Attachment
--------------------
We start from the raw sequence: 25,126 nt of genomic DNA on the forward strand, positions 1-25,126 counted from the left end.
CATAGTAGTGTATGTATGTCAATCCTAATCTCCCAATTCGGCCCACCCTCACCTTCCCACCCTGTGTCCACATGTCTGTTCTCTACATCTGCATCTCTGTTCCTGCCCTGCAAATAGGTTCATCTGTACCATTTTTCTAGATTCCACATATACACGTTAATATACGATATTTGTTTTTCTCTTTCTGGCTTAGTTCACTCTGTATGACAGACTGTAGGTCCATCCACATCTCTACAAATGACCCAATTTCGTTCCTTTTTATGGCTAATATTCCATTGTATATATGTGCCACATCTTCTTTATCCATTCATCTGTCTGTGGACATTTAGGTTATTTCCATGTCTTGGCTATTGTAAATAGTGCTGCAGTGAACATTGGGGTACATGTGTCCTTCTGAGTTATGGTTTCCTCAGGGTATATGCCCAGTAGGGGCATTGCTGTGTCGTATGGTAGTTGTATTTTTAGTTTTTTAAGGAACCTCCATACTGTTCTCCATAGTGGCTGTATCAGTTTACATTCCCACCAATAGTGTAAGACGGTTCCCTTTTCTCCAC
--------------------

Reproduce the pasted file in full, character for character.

We start from the raw sequence: 25,126 nt of genomic DNA on the forward strand, positions 1-25,126 counted from the left end.
CATAGTAGTGTATGTATGTCAATCCTAATCTCCCAATTCGGCCCACCCTCACCTTCCCACCCTGTGTCCACATGTCTGTTCTCTACATCTGCATCTCTGTTCCTGCCCTGCAAATAGGTTCATCTGTACCATTTTTCTAGATTCCACATATACACGTTAATATACGATATTTGTTTTTCTCTTTCTGGCTTAGTTCACTCTGTATGACAGACTGTAGGTCCATCCACATCTCTACAAATGACCCAATTTCGTTCCTTTTTATGGCTAATATTCCATTGTATATATGTGCCACATCTTCTTTATCCATTCATCTGTCTGTGGACATTTAGGTTATTTCCATGTCTTGGCTATTGTAAATAGTGCTGCAGTGAACATTGGGGTACATGTGTCCTTCTGAGTTATGGTTTCCTCAGGGTATATGCCCAGTAGGGGCATTGCTGTGTCGTATGGTAGTTGTATTTTTAGTTTTTTAAGGAACCTCCATACTGTTCTCCATAGTGGCTGTATCAGTTTACATTCCCACCAATAGTGTAAGACGGTTCCCTTTTCTCCAC